Mount TBR 2016Mt. TBR Reading Challenge. Bev from My Reader’s Block is hosting a challenge called the Mt. TBR Reading Challenge. Last year I signed up for the “Mt. Vancouver” level of 36 books – and once again failed miserably! This year I’m going try again and maybe with a lot of hard work and perseverance I’ll finally climb that elusive Mt. Vancouver!

 

 

worldatwarreadingchallengeWorld at War Reading Challenge. A new one for me and it looks like a lot of fun! Hosted by Becky from Becky’s Book Reviews, the goal is to get a “bingo” by reading books corresponding to different World War categories like “A nonfiction book about WWI” or “A fiction book set during World War II.”   

I Love Libraries RC BBNI love Libraries Reading Challenge. For the last few years this was hosted by Gina from Book Dragon’s LairThis year Bea’s Book Nook has taken over as host. As you might have guessed, the purpose of this challenge is to inspire people to read more library books. There are eight levels to this challenge. I’ve opted for the “Just Insert IV” level with hopes of reading at least 50 library books before year’s end.

 

 

hosted-by-Akilah-@-The-Englishist1Diversity on the Shelf Reading Challenge. This is another new challenge for me. Hosted by Akilah at the Englishist, the purpose this challenge is to encourage book bloggers to read more books by and/or about  people of color. I’ve elected to pursue the “Second Shelf level of 7 -12 books.

 

backlist-books-1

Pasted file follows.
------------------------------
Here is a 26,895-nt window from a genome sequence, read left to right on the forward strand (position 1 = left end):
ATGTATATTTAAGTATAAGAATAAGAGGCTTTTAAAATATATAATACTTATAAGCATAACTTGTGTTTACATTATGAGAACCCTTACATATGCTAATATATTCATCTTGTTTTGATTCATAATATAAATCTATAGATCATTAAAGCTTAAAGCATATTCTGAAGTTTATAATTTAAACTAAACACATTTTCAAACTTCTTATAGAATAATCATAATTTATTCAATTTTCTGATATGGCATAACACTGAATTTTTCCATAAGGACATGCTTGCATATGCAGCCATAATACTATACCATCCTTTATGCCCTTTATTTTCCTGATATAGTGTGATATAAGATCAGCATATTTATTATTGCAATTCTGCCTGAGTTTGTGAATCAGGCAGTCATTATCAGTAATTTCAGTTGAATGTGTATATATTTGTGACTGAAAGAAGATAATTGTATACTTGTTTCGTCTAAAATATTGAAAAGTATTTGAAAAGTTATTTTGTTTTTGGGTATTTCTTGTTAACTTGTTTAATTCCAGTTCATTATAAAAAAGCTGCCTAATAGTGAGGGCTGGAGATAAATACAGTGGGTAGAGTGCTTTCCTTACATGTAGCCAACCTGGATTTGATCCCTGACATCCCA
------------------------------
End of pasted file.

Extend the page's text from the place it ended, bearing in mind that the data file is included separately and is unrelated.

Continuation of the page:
The Backlist Books Reading Challenge. And yet another new challenge for me. Hosted by Bekka and Alexia at Pretty Deadly Reviews, a backlist book is anything published a year or more before the day you read it. For example, if it’s January 21st, 2016, then the book you’re reading must have been published on January 21st, 2015 or earlier. Since I like to read a lot of older stuff, this challenge is right up my alley.


ERC 2016European Reading Challenge
. When I first read about this challenge, I thought it applied solely to fiction. However, I soon learned it included everything from memoirs to travel and even cooking.  That’s why I signed up for the European Reading Challenge, hosted by Gillion on her blog Rose City Reader. I’m throwing caution to the wind and opting for the “deluxe entourage” level, which means I must read at least five qualifying books. By the way, the other reason that I’m taking part in this challenge is Gillion who hosts it lives in my hometown of Portland, Oregon!

 

Old Books Reading Project

Old Books Reading Project. This is my own private challenge and solely a creation of my own. I have a huge personal library and many of these books are over 30, 40 and 50 years old. Year after year they just sit there just waiting to be read. And what do I do about it-nothing. I keep going to the public library to get new ones or worse, buy more. This must change. Therefore, I’m hoping this challenge that I created last year will somehow force me keep reading some of the books I already own. It’s also an effective way for me to spotlight a few old and forgotten books that have still have considerable merit, despite not being a New York Times notable book or talked about on NPR.